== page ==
Friday, November 30, 2012

Company Proficiency or freelancing?

Is knowing your job and going to work without a direct order from the Chief based on a set standard, freelancing or company proficiency?

On fire scenes across the U.S., firefighters at organized, professional, and proficient fire departments go to work with a “game plan” in place prior to arriving on the scene of an incident. The playbook that contains these “game plans” is called a fire ground procedure. This gives firefighters the unprecedented ability to function in needed roles without the incident commander having to assign each individual company a task, so long as the incident’s characteristics do not require a change in the “line up”.  This is a fluid procedure that is not a bible. We want firefighters that can think and make educated decisions, not robots that can read a book. How often is job proficiency seen as freelancing? More than you think.

I am in charge syndrome:

Chiefs often feel that they need to keep their thumb on every company in the fire department. They must control everything from what equipment is on the trucks, to how the hose is packed, to every move companies make on a fire scene. People call this management, I call this dangerous. This micromanagement of fire companies creates a fire service that is afraid to make a decision for fear of repercussions. Failure to make a decision causes situations that firefighters can be hurt or killed.

“Micromanagement is job security for insecure people”
- Dr. Richard Gasaway

A fire department that is heavy on the policies will create situations in which company officers fail to make decisions under stress filled situations due to the fear of consequences from the administration. Chief officers need to understand their role just as a new firefighter must understand his. Micromanagement is a death sentence to a fire department starting with morale and ending with department proficiency. As a fire department leader, you need to be encouraging your personnel to make decisions, learn from mistakes, and decide what they want for their company so long as it abides by the organizations values and mission.

Preparing for the job:

The fire ground procedure should be an outline of the direction the fire department will take when operating on scene of an incident. For example, your fire ground procedure may have the following initial set up:

1st Due Engine- Fire Attack
2nd Due Engine- Water Supply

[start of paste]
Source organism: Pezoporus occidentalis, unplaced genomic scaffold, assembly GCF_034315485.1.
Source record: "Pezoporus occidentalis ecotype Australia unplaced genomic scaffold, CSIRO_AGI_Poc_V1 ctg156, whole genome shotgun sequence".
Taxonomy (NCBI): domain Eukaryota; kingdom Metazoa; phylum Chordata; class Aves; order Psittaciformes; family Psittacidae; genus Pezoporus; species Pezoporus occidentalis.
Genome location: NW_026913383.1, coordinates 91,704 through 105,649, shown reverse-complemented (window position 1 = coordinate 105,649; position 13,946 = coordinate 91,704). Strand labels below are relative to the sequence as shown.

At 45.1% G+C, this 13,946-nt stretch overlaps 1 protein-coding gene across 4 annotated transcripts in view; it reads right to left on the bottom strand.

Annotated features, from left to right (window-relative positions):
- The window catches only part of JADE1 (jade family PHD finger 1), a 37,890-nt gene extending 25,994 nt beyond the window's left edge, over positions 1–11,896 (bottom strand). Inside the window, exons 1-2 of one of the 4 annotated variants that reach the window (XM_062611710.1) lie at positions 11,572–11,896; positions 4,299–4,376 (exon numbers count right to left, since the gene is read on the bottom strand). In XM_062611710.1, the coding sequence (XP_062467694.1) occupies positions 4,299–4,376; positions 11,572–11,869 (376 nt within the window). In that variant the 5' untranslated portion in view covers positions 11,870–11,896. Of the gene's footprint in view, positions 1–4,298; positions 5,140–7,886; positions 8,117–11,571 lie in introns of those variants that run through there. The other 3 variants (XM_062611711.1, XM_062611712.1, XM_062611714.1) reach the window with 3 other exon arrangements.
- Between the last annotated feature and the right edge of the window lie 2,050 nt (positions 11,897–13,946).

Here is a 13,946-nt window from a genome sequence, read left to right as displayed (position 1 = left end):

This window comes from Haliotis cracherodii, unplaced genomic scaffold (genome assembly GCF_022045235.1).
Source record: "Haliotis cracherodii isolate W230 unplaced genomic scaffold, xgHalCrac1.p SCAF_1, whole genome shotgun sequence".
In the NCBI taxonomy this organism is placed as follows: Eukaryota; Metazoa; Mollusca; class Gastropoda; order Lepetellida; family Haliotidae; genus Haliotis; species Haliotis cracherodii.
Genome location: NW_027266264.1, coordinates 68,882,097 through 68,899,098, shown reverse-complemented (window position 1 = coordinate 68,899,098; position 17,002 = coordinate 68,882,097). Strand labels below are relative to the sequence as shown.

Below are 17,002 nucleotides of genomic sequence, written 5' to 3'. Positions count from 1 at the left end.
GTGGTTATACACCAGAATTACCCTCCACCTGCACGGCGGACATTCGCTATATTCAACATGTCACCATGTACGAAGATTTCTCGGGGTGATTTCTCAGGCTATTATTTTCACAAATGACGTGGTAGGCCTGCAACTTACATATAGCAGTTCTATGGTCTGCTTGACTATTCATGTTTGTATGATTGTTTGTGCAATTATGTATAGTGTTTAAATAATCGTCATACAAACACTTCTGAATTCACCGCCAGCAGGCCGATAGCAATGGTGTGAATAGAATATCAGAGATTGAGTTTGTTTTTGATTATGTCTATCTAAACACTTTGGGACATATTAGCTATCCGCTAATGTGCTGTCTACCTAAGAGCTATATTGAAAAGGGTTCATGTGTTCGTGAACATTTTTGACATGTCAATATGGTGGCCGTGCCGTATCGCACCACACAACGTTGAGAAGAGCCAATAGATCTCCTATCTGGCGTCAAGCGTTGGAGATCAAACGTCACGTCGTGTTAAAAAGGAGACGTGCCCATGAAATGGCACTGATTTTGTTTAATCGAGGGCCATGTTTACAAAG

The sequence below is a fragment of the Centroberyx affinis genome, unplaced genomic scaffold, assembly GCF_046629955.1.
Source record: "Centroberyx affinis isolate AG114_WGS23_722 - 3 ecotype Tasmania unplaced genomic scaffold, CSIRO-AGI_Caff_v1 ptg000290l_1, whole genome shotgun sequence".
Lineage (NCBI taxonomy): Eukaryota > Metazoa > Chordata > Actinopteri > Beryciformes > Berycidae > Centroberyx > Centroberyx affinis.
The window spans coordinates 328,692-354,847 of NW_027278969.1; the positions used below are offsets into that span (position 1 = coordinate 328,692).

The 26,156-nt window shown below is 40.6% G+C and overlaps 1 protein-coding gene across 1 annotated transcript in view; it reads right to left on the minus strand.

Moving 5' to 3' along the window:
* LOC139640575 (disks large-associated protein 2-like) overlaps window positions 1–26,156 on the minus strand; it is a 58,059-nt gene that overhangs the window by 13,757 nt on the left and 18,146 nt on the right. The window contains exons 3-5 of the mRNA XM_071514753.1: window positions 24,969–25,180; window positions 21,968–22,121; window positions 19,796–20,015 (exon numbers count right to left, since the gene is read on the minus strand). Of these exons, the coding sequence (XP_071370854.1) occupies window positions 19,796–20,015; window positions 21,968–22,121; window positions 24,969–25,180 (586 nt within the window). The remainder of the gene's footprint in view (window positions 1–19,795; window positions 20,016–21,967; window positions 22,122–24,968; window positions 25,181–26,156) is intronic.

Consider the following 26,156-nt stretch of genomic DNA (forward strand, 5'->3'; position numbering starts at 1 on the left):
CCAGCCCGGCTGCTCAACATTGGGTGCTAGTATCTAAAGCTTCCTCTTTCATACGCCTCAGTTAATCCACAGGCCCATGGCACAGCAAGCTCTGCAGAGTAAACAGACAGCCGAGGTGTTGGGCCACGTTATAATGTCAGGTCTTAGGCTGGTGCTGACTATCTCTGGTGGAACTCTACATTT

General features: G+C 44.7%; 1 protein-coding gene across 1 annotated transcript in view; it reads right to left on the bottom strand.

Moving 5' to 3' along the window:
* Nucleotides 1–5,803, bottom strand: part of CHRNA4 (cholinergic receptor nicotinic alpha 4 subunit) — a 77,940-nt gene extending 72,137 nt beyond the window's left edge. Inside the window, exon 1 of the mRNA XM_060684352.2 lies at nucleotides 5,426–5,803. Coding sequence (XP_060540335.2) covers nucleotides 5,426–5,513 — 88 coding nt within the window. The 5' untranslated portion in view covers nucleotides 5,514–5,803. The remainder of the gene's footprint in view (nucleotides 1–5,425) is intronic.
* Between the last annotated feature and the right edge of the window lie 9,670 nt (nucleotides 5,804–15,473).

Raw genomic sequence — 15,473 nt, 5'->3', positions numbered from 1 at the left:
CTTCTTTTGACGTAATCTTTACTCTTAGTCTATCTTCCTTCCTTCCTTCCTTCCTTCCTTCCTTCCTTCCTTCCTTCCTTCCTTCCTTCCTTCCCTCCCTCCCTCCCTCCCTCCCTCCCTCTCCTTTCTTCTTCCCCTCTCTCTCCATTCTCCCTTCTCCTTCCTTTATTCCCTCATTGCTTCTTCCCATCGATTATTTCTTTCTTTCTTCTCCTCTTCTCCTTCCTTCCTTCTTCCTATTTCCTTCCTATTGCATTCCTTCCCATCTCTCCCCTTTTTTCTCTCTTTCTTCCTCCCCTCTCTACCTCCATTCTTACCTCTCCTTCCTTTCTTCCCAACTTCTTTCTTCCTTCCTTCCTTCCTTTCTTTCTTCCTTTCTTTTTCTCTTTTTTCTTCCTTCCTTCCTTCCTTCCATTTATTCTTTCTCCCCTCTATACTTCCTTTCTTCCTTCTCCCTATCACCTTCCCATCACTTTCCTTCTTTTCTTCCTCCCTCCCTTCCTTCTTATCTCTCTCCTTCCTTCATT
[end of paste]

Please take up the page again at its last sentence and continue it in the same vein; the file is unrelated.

3rd Due Engine- Rapid Intervention
4th Due Engine- Assist with Ladder/Rescue Company Operations
1st Due Truck Company- Ladder Company Operations
5th Due Engine and later- Report to staging

A good fire ground procedure also states the benchmarks an incident commander should make. Some fire departments have expanded on this to the point of using the fire ground procedure as a step-by-step guide for fire ground operations. I cannot even begin to express how dangerous I feel this is. When you take the ability of firefighters to make decisions based on the situation they are facing, you are setting your department up for failure and possibly worse.  The fire ground procedures should be able to be altered at anytime if needed for operational success. For example,

 The 3rd due Engine (Rapid Intervention) may arrive and the 1st due Engine has a line stretched inside fighting fire. There are multiple reports of subjects trapped. The 2nd due Engine is still tied up with securing a water supply. The fire ground procedure should allow for that 3rd due Engine to become the “search group”. With that change, the incident commander just “backfills” the fire scene benchmarks as units arrive.

Like anything else, if you don’t train on it as a company and with the companies you respond with, you will burn homes to the ground. Organize your thoughts, share them, train on them, and be open to ideas and procedures from around the country. 


Discuss this concept with your company. If you have a fire ground procedure, refresh yourselves on it. Also discuss different scenarios in which changes would be made to the procedure to achieve the operational goals of an incident. By training on these concepts, you create the ability to think outside of a written document when faced with different situations.

I ask you again. Is knowing your job and going to work without a direct order from the Chief based on a set standard, freelancing or company proficiency?

Train hard, remain open to new concepts, and work hard to progress the fire service.  Do you have it?

Chief Richard B. Gasaway, PhD, who is quoted in this article is with Situational Awareness Matters, Helping first responders see the bad things coming in time to change the outcome. You can visit his website at

No comments:

Post a Comment